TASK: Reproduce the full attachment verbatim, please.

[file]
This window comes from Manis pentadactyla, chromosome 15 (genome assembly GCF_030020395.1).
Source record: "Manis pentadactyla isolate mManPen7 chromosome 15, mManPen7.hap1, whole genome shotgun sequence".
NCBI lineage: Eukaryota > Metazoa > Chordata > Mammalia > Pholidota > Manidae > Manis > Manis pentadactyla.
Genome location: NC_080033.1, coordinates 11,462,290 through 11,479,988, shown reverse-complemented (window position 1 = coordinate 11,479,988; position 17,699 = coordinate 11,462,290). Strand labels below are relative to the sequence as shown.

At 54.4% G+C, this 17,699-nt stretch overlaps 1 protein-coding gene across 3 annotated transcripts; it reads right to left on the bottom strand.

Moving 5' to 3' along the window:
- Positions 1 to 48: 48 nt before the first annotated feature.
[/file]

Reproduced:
This window comes from Manis pentadactyla, chromosome 15 (genome assembly GCF_030020395.1).
Source record: "Manis pentadactyla isolate mManPen7 chromosome 15, mManPen7.hap1, whole genome shotgun sequence".
NCBI lineage: Eukaryota > Metazoa > Chordata > Mammalia > Pholidota > Manidae > Manis > Manis pentadactyla.
Genome location: NC_080033.1, coordinates 11,462,290 through 11,479,988, shown reverse-complemented (window position 1 = coordinate 11,479,988; position 17,699 = coordinate 11,462,290). Strand labels below are relative to the sequence as shown.

At 54.4% G+C, this 17,699-nt stretch overlaps 1 protein-coding gene across 3 annotated transcripts; it reads right to left on the bottom strand.

Moving 5' to 3' along the window:
- Positions 1 to 48: 48 nt before the first annotated feature.